This is the story of the pair of knives I made to send to MaFe, with the plan that he would pick one of the knives for himself, and then send me a sheath for the other knife in return. As I wasn't sure of the size of his hands, I made the knives similar in size, sized more for my large hands than his, but figuring he could always remove some of the bark to make a smaller handle, which he did.
The knives start, as in the pictures above, stacking birch bark on the tang of the knife, plus a brass bolster I set on the tang. The knife blank comes from Morakniv and I like their 106 and 120 blanks. The birch bark comes from Russia, and there are a number of vendors on eBay who sell stacks of birch bark. I've found that the Russian vendors tend to have the best price (even including shipping) for prepared bark. Buying birch bark stacks from the US, I end up with a lot more waste, because the bark hasn't been scraped as well.
SPRAD comes from Mads reading my description, and noticing that the blades came from Sweden, me, from Poland, the birch-bark from Russia, and the knives moved from America to Denmark. Truly international!
I punch the holes in the bark using a leather punch, making a line of one, two, or three holes, depending on which portion of the tang the piece of bark is going on. I also use a shop made tool to compress the bark as I work, making sure the layers are stacked as tightly as I can. I also thread the tail end of the tang at this point. Due to the square tang, what I usually do is thread it first with a 10-32 die, then thread it again with an 8-32. I want about a quarter inch of threads to work with. I'm sure there are metric sizes that will work well, but having the pair of dies with the same threads means I can do this as a two-step process, rather than having to anneal the last bit of tang so I could thread it in one step.
Once I have nearly enough layers on, I compress the handle further using a shop-made vise, and I put the handles into the toaster oven at 225F (105C) for a few hours. This will soften the pitch in the bark, and will somewhat “weld” the handle together. This step isn't absolutely necessary, but I've found that I get a better handle by doing it. I can also tighten the vise down a little more after the handle has been baked, further compressing the bark.
Some will put the handles into boiling water at this point, but I think that's hard on the steel. Others will compress the bark in a stack, boil it, and then drill a hole for the tang of the knife. But as with most woodworking, there's more than one way to do it.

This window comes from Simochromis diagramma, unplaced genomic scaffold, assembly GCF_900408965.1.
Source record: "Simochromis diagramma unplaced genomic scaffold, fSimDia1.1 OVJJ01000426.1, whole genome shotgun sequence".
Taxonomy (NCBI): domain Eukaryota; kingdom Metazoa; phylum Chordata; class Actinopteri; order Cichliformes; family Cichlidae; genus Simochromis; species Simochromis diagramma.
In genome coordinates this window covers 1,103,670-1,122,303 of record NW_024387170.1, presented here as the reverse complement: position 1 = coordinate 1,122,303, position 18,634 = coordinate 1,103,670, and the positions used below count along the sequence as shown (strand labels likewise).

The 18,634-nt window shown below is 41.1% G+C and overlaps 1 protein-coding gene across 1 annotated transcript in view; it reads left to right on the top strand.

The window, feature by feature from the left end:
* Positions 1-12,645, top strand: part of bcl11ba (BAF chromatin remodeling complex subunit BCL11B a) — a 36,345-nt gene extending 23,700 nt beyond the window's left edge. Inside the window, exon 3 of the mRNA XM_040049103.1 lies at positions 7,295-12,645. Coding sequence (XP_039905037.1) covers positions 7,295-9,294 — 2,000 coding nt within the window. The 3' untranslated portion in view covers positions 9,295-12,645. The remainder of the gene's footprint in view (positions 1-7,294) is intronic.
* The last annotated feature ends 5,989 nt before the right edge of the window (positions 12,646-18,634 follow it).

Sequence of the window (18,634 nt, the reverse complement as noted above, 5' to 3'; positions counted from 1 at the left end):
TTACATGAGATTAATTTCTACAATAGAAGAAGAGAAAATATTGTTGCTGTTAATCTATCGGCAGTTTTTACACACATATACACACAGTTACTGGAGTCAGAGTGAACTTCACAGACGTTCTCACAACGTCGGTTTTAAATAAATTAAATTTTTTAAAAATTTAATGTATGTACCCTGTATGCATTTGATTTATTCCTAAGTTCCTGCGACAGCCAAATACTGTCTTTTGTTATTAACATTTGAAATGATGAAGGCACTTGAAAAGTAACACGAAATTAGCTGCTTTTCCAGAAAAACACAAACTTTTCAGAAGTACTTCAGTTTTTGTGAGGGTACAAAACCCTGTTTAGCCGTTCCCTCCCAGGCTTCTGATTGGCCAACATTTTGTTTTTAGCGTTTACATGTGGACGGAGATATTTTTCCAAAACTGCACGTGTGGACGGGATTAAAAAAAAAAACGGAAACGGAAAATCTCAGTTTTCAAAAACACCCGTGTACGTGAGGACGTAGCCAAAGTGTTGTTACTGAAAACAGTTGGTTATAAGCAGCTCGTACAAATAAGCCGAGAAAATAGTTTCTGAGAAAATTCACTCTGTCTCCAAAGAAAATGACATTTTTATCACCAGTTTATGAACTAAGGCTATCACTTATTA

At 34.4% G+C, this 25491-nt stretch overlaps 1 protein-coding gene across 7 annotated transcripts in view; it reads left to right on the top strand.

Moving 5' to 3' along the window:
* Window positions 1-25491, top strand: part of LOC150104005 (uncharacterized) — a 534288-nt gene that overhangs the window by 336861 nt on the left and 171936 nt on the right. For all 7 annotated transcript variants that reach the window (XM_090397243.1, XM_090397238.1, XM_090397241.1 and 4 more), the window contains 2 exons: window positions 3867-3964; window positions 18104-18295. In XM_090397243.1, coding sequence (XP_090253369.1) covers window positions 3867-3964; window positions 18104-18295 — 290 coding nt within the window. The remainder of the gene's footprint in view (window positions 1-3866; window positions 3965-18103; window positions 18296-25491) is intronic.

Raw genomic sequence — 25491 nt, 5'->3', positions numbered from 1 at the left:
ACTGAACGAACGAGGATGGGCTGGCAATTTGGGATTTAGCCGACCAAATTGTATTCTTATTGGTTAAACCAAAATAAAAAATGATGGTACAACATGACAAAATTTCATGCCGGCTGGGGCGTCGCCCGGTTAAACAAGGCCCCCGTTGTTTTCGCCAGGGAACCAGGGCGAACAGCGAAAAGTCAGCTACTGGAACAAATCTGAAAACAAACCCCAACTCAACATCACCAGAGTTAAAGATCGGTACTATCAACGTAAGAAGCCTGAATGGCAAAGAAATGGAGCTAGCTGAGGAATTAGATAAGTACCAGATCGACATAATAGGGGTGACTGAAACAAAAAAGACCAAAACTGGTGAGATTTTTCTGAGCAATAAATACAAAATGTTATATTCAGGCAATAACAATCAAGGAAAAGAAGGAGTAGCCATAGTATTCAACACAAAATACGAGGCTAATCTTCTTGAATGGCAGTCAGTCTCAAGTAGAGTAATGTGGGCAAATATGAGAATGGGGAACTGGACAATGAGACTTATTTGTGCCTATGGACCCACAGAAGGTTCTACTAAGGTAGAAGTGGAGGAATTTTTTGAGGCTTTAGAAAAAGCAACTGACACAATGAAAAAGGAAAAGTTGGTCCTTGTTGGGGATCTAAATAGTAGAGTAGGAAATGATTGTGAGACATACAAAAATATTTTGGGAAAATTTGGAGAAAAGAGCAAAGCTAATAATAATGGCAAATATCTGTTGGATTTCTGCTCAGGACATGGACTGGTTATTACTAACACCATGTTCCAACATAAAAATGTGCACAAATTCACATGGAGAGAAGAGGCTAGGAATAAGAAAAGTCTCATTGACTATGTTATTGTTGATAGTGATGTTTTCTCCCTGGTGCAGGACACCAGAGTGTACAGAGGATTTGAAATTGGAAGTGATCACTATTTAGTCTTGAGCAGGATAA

After the handles have been baked, I'll add a few more layers of bark, then cap that off with a few washers, then an 8-32 nut. I try not to crank this down too tightly, and if there's room, I'll add more layers of bark to fill the space so the end of the tang barely protrudes from the nut as in the picture above. I've also used a piece of brass for a bolster, but the stack of washers is quick and easy, and looks good to my eye.
That will leave me with the very rough handle. I will rough that in using the bandsaw (very messy) or a carving knife (less messy, but slower)
Then I move to the belt sander. Make sure to wear a dust mask at this point, as the birch bark may contain fungi or other things that will be bad for your lungs. I work to a square first, then add a taper as in the picture above. The rectangular bolster serves as a reference for me at this point.
Then I octagonalize the handle, maintaining the taper. This is when I will sand down the nut and washers if I want to make them look less like they came from a hardware store. My “look” is still evolving, and I'm not sure what I like best. Then work to round the handle last. This is a fairly slow process, with lots of pauses to check my work along the way. In the case of these knives, Mads had said he preferred an octagonal handle, so I stopped without making his handle round.
And that gets us to picture 1 which is the pair of knives that I sent from America to Denmark to put the AD on the knives. There, Mads shaped the handle on his knife to suit his hands, and then made sheaths for both knives and sent my knife back to me.
I received the knife before we moved to Santa Fe, but after most of out stuff had been taken by the movers, so the knife became part of my “truck kit” of woodworking tools, which I used to make small repairs around the house before selling it.
The most notable was the back entrance of the house, where the threshold had a spot worn in it from years of people going in and out of the door, which I patched one afternoon with the truck kit of tools and a scrap of wood.